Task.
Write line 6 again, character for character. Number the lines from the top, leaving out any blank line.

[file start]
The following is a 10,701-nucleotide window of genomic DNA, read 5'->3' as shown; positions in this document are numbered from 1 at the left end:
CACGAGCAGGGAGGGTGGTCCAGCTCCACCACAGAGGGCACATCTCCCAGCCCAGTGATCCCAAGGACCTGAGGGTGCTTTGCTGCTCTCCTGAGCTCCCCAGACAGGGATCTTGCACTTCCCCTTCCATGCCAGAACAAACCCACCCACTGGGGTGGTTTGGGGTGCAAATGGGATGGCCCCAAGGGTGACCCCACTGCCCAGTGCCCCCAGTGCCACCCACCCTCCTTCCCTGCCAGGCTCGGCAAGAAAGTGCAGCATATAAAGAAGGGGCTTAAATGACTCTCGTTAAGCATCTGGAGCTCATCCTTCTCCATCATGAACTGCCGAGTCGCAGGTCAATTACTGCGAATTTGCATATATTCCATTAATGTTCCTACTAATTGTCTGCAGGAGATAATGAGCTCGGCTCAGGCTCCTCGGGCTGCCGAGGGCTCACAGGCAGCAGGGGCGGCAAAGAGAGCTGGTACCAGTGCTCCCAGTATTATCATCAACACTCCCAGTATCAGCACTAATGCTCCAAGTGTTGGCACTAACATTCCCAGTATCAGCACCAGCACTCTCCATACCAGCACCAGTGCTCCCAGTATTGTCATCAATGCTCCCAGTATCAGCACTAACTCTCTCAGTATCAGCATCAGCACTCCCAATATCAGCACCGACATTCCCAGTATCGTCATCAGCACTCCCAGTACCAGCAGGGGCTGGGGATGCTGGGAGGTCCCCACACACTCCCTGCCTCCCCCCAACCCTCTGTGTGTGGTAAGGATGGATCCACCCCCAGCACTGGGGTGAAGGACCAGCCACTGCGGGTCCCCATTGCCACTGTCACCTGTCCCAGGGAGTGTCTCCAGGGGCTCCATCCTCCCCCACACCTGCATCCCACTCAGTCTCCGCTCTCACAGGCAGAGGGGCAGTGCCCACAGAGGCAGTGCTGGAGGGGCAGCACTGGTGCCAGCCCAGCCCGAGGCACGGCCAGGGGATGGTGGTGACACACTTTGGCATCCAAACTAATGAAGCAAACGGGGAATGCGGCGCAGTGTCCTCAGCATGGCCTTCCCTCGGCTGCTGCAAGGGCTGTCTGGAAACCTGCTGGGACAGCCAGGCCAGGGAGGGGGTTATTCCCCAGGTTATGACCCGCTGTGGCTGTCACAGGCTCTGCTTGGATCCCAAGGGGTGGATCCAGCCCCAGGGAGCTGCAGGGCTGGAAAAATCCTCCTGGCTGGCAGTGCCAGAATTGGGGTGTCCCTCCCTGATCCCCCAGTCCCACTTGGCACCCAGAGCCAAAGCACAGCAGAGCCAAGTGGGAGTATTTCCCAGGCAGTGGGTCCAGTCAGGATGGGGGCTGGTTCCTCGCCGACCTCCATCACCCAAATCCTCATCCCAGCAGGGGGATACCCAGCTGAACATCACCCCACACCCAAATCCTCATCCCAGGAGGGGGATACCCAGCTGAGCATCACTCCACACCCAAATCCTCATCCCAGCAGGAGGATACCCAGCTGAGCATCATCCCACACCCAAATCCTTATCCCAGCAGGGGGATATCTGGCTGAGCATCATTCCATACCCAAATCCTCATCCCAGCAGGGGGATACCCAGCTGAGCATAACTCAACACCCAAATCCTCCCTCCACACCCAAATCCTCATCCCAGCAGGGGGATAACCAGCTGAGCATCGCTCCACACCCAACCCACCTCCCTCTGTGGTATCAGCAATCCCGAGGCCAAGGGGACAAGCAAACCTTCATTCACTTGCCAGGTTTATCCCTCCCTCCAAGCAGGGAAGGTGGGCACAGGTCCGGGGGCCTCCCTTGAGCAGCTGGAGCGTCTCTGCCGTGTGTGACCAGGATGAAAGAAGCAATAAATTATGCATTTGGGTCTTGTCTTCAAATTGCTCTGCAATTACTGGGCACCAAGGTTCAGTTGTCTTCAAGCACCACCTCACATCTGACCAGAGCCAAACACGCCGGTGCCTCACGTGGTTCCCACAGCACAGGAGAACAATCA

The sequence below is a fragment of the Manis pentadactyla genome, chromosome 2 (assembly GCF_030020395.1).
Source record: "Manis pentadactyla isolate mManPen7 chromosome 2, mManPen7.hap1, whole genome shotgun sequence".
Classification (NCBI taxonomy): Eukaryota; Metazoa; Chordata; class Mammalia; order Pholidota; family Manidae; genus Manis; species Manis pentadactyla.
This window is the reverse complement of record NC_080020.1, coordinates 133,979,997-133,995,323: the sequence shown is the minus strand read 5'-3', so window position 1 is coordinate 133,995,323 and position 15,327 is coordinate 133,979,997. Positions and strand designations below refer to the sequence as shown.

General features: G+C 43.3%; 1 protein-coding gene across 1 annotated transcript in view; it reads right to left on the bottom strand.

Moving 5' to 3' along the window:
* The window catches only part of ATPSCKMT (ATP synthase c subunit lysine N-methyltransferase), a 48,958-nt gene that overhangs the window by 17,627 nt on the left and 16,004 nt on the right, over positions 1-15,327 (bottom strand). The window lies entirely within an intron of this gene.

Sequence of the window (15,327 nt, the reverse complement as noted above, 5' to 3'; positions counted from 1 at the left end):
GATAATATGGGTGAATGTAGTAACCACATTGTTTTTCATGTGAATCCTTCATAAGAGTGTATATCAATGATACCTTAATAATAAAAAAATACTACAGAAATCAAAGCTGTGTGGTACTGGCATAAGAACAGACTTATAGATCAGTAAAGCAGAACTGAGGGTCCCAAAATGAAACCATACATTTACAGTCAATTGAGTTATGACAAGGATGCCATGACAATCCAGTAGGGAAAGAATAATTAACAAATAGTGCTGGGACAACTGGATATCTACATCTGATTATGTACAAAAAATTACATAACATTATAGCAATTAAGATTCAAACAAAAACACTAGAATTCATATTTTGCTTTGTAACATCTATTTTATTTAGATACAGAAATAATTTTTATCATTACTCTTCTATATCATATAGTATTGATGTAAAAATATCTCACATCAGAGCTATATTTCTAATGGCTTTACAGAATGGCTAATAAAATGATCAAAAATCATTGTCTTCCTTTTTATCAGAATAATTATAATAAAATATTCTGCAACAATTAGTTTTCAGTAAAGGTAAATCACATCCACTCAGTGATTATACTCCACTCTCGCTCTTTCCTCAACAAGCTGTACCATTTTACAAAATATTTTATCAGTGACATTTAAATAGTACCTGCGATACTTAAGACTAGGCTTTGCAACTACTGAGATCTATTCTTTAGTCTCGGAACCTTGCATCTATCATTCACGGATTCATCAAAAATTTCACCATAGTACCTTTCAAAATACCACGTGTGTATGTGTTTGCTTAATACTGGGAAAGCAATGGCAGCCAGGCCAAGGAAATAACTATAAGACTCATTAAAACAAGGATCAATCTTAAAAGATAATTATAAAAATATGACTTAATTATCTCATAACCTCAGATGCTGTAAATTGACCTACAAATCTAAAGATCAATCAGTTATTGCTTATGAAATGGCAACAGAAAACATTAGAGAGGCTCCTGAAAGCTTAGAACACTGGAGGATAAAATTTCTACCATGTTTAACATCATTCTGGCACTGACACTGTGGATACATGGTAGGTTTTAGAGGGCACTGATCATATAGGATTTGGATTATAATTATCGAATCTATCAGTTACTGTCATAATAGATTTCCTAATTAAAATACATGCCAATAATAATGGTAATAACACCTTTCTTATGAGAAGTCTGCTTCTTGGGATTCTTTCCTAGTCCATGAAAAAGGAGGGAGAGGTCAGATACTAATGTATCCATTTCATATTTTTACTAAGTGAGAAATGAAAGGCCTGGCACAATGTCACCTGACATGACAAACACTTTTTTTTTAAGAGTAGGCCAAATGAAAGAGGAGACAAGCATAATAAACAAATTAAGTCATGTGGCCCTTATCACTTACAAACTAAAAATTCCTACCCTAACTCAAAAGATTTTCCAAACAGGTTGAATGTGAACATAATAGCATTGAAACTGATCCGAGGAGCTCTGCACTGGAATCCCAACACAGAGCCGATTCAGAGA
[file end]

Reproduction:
This window is the reverse complement of record NC_080020.1, coordinates 133,979,997-133,995,323: the sequence shown is the minus strand read 5'-3', so window position 1 is coordinate 133,995,323 and position 15,327 is coordinate 133,979,997. Positions and strand designations below refer to the sequence as shown.